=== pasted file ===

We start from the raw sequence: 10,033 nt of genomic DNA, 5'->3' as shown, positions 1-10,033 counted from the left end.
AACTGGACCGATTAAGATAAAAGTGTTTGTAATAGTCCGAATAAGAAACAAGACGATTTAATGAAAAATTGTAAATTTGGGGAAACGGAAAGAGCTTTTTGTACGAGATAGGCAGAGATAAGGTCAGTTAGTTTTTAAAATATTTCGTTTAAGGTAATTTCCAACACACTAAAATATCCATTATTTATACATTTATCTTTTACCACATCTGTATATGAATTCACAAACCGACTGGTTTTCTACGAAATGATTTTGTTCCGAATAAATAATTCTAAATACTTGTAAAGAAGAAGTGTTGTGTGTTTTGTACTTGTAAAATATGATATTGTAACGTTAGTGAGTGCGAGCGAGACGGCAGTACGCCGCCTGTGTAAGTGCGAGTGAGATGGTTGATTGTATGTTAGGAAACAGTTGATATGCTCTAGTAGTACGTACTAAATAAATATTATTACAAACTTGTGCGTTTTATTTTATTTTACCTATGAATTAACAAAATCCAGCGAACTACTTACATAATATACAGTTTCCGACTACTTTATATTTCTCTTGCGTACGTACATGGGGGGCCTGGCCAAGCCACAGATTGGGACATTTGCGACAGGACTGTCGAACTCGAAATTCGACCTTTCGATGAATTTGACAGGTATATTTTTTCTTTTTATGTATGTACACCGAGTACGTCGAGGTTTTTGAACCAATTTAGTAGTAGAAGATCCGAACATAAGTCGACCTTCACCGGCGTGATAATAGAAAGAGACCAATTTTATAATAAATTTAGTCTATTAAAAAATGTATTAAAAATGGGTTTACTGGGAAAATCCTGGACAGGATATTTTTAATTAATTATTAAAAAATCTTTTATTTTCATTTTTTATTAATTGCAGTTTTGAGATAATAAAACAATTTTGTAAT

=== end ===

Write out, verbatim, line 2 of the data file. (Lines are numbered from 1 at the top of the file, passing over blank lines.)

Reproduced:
AACTGGACCGATTAAGATAAAAGTGTTTGTAATAGTCCGAATAAGAAACAAGACGATTTAATGAAAAATTGTAAATTTGGGGAAACGGAAAGAGCTTTTTGTACGAGATAGGCAGAGATAAGGTCAGTTAGTTTTTAAAATATTTCGTTTAAGGTAATTTCCAACACACTAAAATATCCATTATTTATACATTTATCTTTTACCACATCTGTATATGAATTCACAAACCGACTGGTTTTCTACGAAATGATTTTGTTCCGAATAAATAATTCTAAATACTTGTAAAGAAGAAGTGTTGTGTGTTTTGTACTTGTAAAATATGATATTGTAACGTTAGTGAGTGCGAGCGAGACGGCAGTACGCCGCCTGTGTAAGTGCGAGTGAGATGGTTGATTGTATGTTAGGAAACAGTTGATATGCTCTAGTAGTACGTACTAAATAAATATTATTACAAACTTGTGCGTTTTATTTTATTTTACCTATGAATTAACAAAATCCAGCGAACTACTTACATAATATACAGTTTCCGACTACTTTATATTTCTCTTGCGTACGTACATGGGGGGCCTGGCCAAGCCACAGATTGGGACATTTGCGACAGGACTGTCGAACTCGAAATTCGACCTTTCGATGAATTTGACAGGTATATTTTTTCTTTTTATGTATGTACACCGAGTACGTCGAGGTTTTTGAACCAATTTAGTAGTAGAAGATCCGAACATAAGTCGACCTTCACCGGCGTGATAATAGAAAGAGACCAATTTTATAATAAATTTAGTCTATTAAAAAATGTATTAAAAATGGGTTTACTGGGAAAATCCTGGACAGGATATTTTTAATTAATTATTAAAAAATCTTTTATTTTCATTTTTTATTAATTGCAGTTTTGAGATAATAAAACAATTTTGTAAT